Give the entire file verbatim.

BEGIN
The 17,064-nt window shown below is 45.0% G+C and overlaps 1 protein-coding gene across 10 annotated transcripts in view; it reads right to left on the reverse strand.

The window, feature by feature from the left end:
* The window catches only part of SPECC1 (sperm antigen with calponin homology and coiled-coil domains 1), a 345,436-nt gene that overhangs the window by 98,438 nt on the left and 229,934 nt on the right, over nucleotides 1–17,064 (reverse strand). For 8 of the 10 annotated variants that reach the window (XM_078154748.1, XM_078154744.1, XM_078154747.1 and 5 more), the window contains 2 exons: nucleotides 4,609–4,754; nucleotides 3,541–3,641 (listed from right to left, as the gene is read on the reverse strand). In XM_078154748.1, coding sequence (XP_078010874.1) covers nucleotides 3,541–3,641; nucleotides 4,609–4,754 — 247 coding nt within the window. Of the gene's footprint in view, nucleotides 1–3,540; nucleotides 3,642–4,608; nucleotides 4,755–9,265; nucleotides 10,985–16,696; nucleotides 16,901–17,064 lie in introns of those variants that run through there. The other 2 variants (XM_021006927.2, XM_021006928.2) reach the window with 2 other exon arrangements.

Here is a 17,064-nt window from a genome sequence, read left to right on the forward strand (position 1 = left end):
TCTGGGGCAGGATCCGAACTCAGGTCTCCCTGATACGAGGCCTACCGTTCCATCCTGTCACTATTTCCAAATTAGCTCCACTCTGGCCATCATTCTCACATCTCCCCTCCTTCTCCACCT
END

The 17,064-nt window shown below is 45.0% G+C and overlaps 1 protein-coding gene across 10 annotated transcripts in view; it reads right to left on the reverse strand.

The window, feature by feature from the left end:
* The window catches only part of SPECC1 (sperm antigen with calponin homology and coiled-coil domains 1), a 345,436-nt gene that overhangs the window by 98,438 nt on the left and 229,934 nt on the right, over nucleotides 1–17,064 (reverse strand). For 8 of the 10 annotated variants that reach the window (XM_078154748.1, XM_078154744.1, XM_078154747.1 and 5 more), the window contains 2 exons: nucleotides 4,609–4,754; nucleotides 3,541–3,641 (listed from right to left, as the gene is read on the reverse strand). In XM_078154748.1, coding sequence (XP_078010874.1) covers nucleotides 3,541–3,641; nucleotides 4,609–4,754 — 247 coding nt within the window. Of the gene's footprint in view, nucleotides 1–3,540; nucleotides 3,642–4,608; nucleotides 4,755–9,265; nucleotides 10,985–16,696; nucleotides 16,901–17,064 lie in introns of those variants that run through there. The other 2 variants (XM_021006927.2, XM_021006928.2) reach the window with 2 other exon arrangements.

Here is a 17,064-nt window from a genome sequence, read left to right on the forward strand (position 1 = left end):
TCTGGGGCAGGATCCGAACTCAGGTCTCCCTGATACGAGGCCTACCGTTCCATCCTGTCACTATTTCCAAATTAGCTCCACTCTGGCCATCATTCTCACATCTCCCCTCCTTCTCCACCT